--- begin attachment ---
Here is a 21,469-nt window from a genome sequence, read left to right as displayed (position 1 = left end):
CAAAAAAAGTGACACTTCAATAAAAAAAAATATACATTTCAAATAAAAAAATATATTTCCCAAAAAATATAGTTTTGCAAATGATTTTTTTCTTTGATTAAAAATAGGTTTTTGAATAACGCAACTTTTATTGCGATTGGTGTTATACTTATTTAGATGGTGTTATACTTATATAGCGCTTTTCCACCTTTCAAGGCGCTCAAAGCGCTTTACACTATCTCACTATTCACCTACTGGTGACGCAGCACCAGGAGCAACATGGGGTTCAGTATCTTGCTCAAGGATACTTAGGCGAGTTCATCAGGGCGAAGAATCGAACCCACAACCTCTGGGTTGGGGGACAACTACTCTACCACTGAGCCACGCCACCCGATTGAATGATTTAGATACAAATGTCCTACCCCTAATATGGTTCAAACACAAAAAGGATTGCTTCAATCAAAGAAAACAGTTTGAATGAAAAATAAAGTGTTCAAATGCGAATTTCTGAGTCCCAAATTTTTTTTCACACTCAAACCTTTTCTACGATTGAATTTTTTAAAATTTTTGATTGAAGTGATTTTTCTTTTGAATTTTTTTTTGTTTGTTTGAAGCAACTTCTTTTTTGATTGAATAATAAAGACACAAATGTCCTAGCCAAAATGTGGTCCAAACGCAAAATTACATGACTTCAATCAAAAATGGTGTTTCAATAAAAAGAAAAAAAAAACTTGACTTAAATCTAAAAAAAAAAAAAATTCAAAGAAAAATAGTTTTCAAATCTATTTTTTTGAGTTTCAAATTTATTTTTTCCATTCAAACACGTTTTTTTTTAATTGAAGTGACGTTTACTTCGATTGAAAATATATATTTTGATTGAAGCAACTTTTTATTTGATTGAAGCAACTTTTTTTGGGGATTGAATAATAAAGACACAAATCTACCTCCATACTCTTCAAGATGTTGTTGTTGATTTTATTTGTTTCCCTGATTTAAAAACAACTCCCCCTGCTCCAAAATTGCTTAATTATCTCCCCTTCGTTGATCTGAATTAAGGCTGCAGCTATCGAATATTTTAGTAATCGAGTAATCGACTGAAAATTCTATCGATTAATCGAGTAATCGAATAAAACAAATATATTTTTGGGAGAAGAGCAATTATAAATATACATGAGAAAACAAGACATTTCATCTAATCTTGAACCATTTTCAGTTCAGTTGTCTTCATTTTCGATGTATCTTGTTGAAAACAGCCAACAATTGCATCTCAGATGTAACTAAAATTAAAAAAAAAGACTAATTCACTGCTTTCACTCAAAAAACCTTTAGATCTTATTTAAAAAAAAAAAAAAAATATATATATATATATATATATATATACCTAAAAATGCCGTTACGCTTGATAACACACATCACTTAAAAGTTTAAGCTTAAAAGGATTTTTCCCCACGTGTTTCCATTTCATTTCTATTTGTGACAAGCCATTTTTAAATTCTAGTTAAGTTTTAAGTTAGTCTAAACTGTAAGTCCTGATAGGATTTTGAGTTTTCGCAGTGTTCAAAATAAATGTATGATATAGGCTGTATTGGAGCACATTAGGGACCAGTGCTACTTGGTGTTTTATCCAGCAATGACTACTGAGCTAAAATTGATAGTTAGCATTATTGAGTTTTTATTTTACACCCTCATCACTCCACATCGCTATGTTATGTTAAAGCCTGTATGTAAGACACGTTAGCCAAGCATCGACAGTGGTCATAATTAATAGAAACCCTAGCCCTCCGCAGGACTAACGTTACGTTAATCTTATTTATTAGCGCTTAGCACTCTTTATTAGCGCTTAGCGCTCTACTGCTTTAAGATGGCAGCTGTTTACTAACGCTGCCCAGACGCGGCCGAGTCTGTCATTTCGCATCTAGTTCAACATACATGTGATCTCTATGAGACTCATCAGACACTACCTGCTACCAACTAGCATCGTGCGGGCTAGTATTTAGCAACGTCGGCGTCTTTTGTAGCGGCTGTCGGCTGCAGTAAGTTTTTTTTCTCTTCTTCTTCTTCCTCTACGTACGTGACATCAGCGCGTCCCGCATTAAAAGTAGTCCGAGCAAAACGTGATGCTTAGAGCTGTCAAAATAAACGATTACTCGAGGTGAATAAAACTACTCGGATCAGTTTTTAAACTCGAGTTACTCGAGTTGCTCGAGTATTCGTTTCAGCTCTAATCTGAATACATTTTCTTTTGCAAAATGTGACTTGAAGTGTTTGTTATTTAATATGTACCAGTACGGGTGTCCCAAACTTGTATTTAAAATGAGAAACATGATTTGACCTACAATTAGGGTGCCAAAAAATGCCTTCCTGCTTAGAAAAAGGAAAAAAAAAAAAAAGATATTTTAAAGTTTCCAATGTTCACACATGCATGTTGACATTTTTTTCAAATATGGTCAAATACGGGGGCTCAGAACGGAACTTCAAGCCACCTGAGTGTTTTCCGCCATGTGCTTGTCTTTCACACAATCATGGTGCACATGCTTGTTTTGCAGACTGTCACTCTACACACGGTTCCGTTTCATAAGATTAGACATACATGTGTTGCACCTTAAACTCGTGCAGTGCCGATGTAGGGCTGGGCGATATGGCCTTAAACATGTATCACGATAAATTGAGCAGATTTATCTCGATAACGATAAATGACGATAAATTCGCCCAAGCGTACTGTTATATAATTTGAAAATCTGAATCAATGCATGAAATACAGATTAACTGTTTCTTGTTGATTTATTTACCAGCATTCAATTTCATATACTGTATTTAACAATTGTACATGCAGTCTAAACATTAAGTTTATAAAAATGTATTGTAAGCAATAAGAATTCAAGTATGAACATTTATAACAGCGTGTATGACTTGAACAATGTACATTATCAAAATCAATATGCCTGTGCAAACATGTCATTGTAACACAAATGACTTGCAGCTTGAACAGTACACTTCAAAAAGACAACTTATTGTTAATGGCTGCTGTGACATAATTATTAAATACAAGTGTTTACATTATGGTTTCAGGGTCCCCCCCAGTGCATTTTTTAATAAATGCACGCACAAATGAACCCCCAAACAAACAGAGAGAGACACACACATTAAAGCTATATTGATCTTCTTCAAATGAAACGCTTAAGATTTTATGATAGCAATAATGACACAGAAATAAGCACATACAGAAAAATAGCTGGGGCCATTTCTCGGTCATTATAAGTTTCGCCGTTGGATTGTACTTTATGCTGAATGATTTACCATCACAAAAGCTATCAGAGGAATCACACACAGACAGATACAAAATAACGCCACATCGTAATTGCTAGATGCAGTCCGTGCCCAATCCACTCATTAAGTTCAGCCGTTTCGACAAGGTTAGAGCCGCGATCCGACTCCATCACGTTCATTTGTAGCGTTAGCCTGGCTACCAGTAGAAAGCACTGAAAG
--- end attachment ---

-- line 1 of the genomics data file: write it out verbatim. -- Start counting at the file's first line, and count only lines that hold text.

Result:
Here is a 21,469-nt window from a genome sequence, read left to right as displayed (position 1 = left end):